ACIDRain attacks are a new kind of cyberattack on database-backed applications, in which a cybercriminal systematically exploits concurrency-related vulnerabilities that lead to the violation of an application integrity constraint. This might be for instance, vouchers that should only be spent once, or the checkout price needing to include every item in a shopping cart. An attacker would deliberately drive concurrent requests aimed at triggering and exploiting the weakness through programmatically accessible APIs.
Database transactions are meant to protect application data from integrity violations and corruption despite concurrent access to shared state. In theory, programmers are meant to correctly group their application operations into transactions, thereby preserving application integrity. In reality, database transactions often take place under weak isolation, which can expose programs to a host of concurrency anomalies. In addition, human error during programming may lead to failure in correctly employing transactions in the first place. Furthermore, low transaction volumes disguise many possible concurrency-related errors under normal operations, allowing determined hackers to programmatically exploit them for what Stanford researchers Todd Warszawski and Peter Bailis describe as “fun and profit”.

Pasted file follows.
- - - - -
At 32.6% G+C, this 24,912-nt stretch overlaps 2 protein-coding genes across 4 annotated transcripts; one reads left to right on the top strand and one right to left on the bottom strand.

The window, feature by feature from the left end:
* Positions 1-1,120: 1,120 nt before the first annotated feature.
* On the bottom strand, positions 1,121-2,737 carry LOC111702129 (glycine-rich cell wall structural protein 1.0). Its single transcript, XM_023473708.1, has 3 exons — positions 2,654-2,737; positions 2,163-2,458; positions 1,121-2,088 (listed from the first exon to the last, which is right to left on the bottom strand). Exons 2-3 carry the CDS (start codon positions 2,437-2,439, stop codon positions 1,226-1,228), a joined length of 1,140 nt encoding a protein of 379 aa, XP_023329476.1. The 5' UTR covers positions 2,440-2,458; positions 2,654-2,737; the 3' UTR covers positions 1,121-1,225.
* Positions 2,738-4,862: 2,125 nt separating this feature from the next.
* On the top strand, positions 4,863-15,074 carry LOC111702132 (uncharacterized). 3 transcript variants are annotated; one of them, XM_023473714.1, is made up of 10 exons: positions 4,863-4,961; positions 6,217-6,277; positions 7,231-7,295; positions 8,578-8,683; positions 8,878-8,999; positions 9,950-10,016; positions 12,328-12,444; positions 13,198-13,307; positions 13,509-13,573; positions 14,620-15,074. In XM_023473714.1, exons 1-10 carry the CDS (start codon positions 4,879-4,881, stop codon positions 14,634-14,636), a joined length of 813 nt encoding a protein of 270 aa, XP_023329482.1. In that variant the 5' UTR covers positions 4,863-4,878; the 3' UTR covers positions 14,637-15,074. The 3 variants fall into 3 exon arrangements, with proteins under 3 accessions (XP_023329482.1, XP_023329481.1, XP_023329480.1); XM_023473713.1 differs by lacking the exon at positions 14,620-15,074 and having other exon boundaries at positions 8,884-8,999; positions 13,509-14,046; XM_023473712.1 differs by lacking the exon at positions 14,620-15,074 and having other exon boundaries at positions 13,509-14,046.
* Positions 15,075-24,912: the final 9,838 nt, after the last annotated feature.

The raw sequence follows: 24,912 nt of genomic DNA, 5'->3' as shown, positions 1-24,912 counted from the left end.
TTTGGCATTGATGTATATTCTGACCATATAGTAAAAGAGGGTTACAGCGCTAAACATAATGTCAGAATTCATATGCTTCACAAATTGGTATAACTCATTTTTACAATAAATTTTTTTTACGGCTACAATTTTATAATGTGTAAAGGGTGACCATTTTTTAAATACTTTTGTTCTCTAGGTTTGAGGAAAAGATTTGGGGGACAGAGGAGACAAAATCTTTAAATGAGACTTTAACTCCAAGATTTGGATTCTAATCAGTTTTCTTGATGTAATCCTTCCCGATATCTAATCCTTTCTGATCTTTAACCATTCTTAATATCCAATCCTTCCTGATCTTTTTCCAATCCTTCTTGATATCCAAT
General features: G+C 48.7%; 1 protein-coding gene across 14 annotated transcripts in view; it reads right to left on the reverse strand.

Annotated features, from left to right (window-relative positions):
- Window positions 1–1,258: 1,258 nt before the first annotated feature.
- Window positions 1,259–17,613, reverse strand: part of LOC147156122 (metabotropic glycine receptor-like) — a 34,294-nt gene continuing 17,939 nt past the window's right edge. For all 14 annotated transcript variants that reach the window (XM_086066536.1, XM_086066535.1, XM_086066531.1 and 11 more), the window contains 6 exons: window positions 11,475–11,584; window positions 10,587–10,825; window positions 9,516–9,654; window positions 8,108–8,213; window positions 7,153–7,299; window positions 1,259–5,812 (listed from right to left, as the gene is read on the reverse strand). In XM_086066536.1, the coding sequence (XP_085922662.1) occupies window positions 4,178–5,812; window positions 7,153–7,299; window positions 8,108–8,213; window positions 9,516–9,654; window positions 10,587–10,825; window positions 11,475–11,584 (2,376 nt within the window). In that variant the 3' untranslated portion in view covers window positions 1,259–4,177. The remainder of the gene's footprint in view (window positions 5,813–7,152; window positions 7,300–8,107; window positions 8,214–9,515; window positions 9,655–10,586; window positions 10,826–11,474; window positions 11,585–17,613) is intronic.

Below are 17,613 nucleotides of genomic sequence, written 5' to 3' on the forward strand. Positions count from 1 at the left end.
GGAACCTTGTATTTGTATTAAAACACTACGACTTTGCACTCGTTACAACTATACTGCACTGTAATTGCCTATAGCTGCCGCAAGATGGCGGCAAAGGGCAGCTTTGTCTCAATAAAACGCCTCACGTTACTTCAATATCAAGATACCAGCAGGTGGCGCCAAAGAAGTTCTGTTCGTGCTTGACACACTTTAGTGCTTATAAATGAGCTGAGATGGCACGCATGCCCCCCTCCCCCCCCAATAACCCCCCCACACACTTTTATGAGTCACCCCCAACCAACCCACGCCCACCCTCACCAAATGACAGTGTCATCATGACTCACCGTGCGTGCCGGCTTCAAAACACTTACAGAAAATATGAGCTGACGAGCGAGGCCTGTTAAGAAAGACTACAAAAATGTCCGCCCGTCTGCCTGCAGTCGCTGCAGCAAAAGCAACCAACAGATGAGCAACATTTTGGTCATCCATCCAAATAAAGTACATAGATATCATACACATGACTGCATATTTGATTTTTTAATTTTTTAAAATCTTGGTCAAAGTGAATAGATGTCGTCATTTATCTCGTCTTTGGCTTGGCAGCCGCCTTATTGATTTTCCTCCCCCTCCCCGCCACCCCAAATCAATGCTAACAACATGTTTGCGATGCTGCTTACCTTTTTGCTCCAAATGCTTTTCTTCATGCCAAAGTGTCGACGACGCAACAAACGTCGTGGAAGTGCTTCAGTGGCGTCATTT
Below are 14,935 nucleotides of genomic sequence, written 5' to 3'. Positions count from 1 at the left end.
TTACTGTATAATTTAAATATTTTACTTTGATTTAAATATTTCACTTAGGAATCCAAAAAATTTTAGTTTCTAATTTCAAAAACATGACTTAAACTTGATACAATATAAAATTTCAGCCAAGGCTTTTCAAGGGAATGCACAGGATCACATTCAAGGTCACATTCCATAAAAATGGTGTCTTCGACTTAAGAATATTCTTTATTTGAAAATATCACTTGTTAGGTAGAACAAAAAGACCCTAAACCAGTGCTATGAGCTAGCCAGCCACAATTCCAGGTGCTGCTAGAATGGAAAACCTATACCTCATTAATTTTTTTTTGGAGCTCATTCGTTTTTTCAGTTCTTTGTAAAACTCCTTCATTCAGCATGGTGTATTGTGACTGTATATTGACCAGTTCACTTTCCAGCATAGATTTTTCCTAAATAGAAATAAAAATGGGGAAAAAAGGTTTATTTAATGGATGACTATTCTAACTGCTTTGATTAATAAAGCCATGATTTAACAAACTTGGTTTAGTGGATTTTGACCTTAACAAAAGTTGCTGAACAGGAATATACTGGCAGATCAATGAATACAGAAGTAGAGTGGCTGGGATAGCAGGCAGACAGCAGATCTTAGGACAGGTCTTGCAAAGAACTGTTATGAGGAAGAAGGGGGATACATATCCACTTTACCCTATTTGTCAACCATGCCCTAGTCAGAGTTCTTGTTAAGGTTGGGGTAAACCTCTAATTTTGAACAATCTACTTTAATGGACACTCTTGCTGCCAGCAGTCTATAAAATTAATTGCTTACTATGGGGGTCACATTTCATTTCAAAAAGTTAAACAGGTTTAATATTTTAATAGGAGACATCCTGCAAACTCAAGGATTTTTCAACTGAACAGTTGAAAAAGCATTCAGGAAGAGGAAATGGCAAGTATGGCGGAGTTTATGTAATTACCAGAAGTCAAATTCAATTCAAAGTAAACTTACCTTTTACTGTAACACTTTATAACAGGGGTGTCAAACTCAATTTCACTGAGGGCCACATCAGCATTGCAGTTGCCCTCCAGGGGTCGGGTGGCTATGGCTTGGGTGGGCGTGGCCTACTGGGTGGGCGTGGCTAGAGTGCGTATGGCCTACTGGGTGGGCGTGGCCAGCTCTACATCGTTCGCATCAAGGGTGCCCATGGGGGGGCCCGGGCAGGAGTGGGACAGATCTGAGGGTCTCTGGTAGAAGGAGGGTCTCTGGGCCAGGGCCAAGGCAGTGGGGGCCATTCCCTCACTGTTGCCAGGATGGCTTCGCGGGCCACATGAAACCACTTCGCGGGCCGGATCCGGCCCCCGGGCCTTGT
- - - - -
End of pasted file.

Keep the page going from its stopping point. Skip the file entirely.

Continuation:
In their co-authored paper, ‘ACIDRain: Concurrency-Related Attacks on Database-Backed Web Applications’, Warszawski and Bailis outline the threat posed by ACIDRain attacks in the wild through studying 12 of the most popular self-hosted eCommerce applications. In doing so, they identify 22 critical ACIDRain attacks, which have allowed attackers to corrupt store inventory, over-spend gift cards, and steal inventory. As Warszawski and Bailis stress, “These attacks are not theoretical: ACIDRain attacks have already occurred in a handful of applications in the wild, including one attack which bankrupted a popular Bitcoin exchange”.
There are two types of anomaly that ACIDRain attacks could trigger, dependent on the application involved:
- Level-based isolation anomalies, which are races due to isolation settings at the database-level i.e. the database may not support serializability, or may not have been configured to do so (this is the case for most deployed databases in the wild).
- Scoping isolation anomalies, which occur when an application programmer fails to correctly encapsulate logic using transactions. This enables concurrent requests to impact behavior that could not have arisen sequentially.